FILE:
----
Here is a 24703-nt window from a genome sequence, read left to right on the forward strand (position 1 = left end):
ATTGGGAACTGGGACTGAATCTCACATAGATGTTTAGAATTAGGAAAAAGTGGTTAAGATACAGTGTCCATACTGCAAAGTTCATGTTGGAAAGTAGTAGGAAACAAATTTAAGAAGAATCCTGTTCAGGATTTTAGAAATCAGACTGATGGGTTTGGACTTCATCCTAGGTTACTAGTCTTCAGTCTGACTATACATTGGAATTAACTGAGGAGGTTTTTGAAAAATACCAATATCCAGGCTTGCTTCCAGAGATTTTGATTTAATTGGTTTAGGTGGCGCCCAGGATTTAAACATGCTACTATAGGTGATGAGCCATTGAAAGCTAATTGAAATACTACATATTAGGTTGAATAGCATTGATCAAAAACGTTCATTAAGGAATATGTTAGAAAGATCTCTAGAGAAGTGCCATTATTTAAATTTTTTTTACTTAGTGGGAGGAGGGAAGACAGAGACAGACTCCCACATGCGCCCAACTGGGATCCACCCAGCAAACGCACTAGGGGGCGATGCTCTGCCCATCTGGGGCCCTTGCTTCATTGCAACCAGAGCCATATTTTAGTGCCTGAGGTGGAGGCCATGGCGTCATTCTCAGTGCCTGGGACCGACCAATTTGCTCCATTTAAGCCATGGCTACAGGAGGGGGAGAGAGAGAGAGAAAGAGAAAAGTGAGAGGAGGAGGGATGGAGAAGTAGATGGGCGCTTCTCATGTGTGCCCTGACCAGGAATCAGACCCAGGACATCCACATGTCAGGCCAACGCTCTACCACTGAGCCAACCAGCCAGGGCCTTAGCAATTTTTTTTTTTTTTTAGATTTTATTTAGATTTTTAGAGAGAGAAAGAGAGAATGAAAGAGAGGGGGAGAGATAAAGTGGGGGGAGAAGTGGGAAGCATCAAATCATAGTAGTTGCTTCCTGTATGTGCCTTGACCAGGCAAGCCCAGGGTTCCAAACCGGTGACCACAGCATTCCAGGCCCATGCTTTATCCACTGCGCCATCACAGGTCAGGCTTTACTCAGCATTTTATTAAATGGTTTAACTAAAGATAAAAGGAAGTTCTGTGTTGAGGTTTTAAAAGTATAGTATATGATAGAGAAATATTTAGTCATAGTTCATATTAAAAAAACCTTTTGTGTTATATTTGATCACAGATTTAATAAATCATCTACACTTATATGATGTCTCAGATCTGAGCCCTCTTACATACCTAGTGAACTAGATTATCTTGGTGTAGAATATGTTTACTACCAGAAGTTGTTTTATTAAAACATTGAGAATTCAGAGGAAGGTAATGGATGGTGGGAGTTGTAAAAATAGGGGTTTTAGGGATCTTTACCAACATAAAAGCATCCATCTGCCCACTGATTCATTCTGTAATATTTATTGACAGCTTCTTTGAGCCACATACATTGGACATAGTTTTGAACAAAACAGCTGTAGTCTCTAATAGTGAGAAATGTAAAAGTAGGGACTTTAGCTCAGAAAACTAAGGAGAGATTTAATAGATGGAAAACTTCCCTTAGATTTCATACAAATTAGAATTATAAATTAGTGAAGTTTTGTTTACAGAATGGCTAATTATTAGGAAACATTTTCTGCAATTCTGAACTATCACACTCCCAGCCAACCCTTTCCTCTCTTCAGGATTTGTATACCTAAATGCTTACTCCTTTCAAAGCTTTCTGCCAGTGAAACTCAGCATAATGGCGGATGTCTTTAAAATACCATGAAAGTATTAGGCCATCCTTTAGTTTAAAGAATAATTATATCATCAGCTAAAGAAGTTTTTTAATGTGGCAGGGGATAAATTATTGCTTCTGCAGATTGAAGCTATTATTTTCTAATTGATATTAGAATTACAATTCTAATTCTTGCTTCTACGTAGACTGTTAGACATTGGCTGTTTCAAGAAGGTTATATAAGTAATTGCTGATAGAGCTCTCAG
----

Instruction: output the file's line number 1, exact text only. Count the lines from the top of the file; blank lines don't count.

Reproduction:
Here is a 24703-nt window from a genome sequence, read left to right on the forward strand (position 1 = left end):